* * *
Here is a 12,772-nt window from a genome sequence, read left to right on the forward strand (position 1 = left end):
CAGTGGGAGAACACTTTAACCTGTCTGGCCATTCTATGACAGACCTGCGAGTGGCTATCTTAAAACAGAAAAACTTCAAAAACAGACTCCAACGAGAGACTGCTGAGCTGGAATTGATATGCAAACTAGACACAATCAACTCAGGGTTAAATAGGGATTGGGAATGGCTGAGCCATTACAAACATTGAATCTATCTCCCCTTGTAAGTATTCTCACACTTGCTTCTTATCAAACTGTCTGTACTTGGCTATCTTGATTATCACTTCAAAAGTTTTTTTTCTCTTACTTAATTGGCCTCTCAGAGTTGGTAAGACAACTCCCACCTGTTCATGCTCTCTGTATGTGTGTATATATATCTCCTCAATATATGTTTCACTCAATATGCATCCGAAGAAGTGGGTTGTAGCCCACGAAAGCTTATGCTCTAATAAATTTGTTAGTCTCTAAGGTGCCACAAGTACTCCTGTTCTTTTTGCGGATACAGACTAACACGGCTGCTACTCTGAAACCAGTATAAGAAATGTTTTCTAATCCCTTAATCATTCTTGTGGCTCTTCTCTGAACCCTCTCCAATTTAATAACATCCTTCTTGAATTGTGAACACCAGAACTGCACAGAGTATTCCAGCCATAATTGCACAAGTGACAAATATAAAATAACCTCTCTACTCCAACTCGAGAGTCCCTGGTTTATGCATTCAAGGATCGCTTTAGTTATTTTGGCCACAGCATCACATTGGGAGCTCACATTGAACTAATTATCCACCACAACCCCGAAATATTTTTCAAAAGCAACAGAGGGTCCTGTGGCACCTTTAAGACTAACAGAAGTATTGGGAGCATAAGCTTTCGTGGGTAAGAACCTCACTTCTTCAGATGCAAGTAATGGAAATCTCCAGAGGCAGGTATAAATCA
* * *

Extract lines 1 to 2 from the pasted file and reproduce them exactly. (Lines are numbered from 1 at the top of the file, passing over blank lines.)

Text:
Here is a 12,772-nt window from a genome sequence, read left to right on the forward strand (position 1 = left end):
CAGTGGGAGAACACTTTAACCTGTCTGGCCATTCTATGACAGACCTGCGAGTGGCTATCTTAAAACAGAAAAACTTCAAAAACAGACTCCAACGAGAGACTGCTGAGCTGGAATTGATATGCAAACTAGACACAATCAACTCAGGGTTAAATAGGGATTGGGAATGGCTGAGCCATTACAAACATTGAATCTATCTCCCCTTGTAAGTATTCTCACACTTGCTTCTTATCAAACTGTCTGTACTTGGCTATCTTGATTATCACTTCAAAAGTTTTTTTTCTCTTACTTAATTGGCCTCTCAGAGTTGGTAAGACAACTCCCACCTGTTCATGCTCTCTGTATGTGTGTATATATATCTCCTCAATATATGTTTCACTCAATATGCATCCGAAGAAGTGGGTTGTAGCCCACGAAAGCTTATGCTCTAATAAATTTGTTAGTCTCTAAGGTGCCACAAGTACTCCTGTTCTTTTTGCGGATACAGACTAACACGGCTGCTACTCTGAAACCAGTATAAGAAATGTTTTCTAATCCCTTAATCATTCTTGTGGCTCTTCTCTGAACCCTCTCCAATTTAATAACATCCTTCTTGAATTGTGAACACCAGAACTGCACAGAGTATTCCAGCCATAATTGCACAAGTGACAAATATAAAATAACCTCTCTACTCCAACTCGAGAGTCCCTGGTTTATGCATTCAAGGATCGCTTTAGTTATTTTGGCCACAGCATCACATTGGGAGCTCACATTGAACTAATTATCCACCACAACCCCGAAATATTTTTCAAAAGCAACAGAGGGTCCTGTGGCACCTTTAAGACTAACAGAAGTATTGGGAGCATAAGCTTTCGTGGGTAAGAACCTCACTTCTTCAGATGCAAGTAATGGAAATCTCCAGAGGCAGGTATAAATCA